Water is the Life of our City

The City of Fresno is committed to providing a safe, affordable and reliable water supply to our customers. The health and safety of our water is of utmost importance. Much has been in the news lately regarding outside forces threatening to reduce our water supply, and nothing would have a greater ripple effect on our economic vitality or quality of life than a reduction of water. The water issues we face are regional, from farmers to rural communities, to our own urban water users. A reliable supply is critical to our community, and as a customer of the City of Fresno Water Division, you can rest assured that the quality of our water continues to meet required public health standards.

Read the rest of the  2011 Annual Water Quality Report for the City of Fresno.  It also can be accessed at the city's Department of Public Utilities, Water Division.


City of Fresno Watering Schedule 









 
 





Safe Drinking Water

The Water Quality section is responsible for providing safe, good quality water. Numerous treatment facilities fluoridate, disinfect and remove synthetic organic contaminants at various well sites. Administration in water quality includes monthly reports to the health department and customer reports.

Water Quality Report

The State of California and the U.S. Environmental Protection Agency, require water utilities to provide to their customers an annual consumer confidence report (CCR) annually. This report contains important information concerning the quality of your drinking water.

The following reports are provided in PDF format. A PDF reader is required for viewing. If you need to obtain a PDF reader one is available for free by visiting Adobe.


Water Quality report for 2005
Water Quality report for 2006
Water Quality report for 2007 
Water Quality report for 2008 
Water Quality report for 2011







Fresno, California, is the only community in the United States to have received a grade of F from the Natural Resources Defense Council for protection of our source water, and we received grades of D for Water Quality and Compliance, and for Right-to-Know Reports. Our watersheds have been rated as among the dirtiest/worst in the nation on the Environmental Scorecard .


Sources of Toxic Releases and Hazardous Waste in Fresno

The green squares show sources of hazardous waste; the tourquoise squares show locations of toxic releases. Source: EPA, October 2005


Environmental Scorecard Ratings for Watersheds, Fresno, California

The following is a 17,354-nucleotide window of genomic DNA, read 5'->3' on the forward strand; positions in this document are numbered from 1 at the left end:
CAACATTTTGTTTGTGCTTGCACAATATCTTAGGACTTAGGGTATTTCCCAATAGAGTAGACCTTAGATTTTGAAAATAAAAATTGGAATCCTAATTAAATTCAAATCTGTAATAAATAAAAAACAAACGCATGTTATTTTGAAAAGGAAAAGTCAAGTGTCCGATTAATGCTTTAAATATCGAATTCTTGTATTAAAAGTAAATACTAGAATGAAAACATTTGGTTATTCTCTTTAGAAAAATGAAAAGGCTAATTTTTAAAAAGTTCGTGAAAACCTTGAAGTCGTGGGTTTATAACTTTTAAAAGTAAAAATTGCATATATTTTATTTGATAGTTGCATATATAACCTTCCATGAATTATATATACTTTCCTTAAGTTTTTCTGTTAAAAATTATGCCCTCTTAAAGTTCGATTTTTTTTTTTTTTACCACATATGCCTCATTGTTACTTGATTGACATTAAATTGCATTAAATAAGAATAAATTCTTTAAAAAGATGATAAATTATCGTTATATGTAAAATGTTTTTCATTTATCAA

An Environmental Working Group analysis of tap water tests from 1998 through 2003 shows that customers of City of Fresno drank water containing up to 31 pollutants, including 5 unregulated contaminants . City of Fresno is one of 65,000 water suppliers across the country wrestling with treating water polluted by sprawl, sewage, factory farms, and industry. The complete report is here.


INFORMATION ABOUT FRESNO'S WATER QUALITY
Source: NRDC


FRESNO'S SOURCE WATER
PROTECTION IN 2003: FAILING
The city supply is Fresno Sole Source, a large, unconfined groundwater aquifer. In this city, groundwater contamination is a serious problem, as it is highly susceptible to contamination from agriculture, urban, and suburban runoff, and percolation (gradual recharge of groundwater by contaminated surface water) when dissolved contaminants from these sources seeps into the groundwater.Source: What's on Tap? Grading Drinking Water in U.S. Cities, June, 2003, Natural Resources Defense Council

Findings from the Natural Resources Defence Council Report, What's on Tap? Grading Drinking Water in U.S. Cities, June, 2003:

  • Some cities like Chicago have excellent tap water; most cities have good or mediocre tap water; yet several cities--such as Albuquerque, Fresno, and San Francisco--have water that is sufficiently contaminated so as to pose potential health risks to some consumers, particularly to pregnant women, infancts, children, the elderly, and people with compromised immune systems... (P.1.)

  • Citizens have a right to know whether their drinking water is safe, as mandated in the 1996 amendments to the Safe Drinking Water Act. This law required water suppliers to notify the public of dangers in tap water and inform people about the overall health of their watershed. Instead, in many cases, right-to-know reports have become propoganda for water suppliers, and the enormous promise of right-to-know reports has not been achieved.

  • NRDC's research revealed that the quality of cities' annual right-to-know reports varied widely: more than half the cities surveyed had reports that were, at the very least, partially successful tools for consumer education; however, some, like Fresno...were less than direct, burying, obscuring, and even omitting findings about health effects of contaminants in city water supplies, printing misleading statements, and violating a number of right-to-know requirements. (P. 28.).

    For example:

    Fresno buried health warnings for pregnant women regarding nitrates at elevated levels in city water.

    Fresno buried mention of city wells exceeding drinking water standards for nitrates, 1,2-DCE, cis-1,2-DCE, DBCP, EDB, and TCE.

    Fresno incorrectly asserted that Fresno did not violate enforceable standards.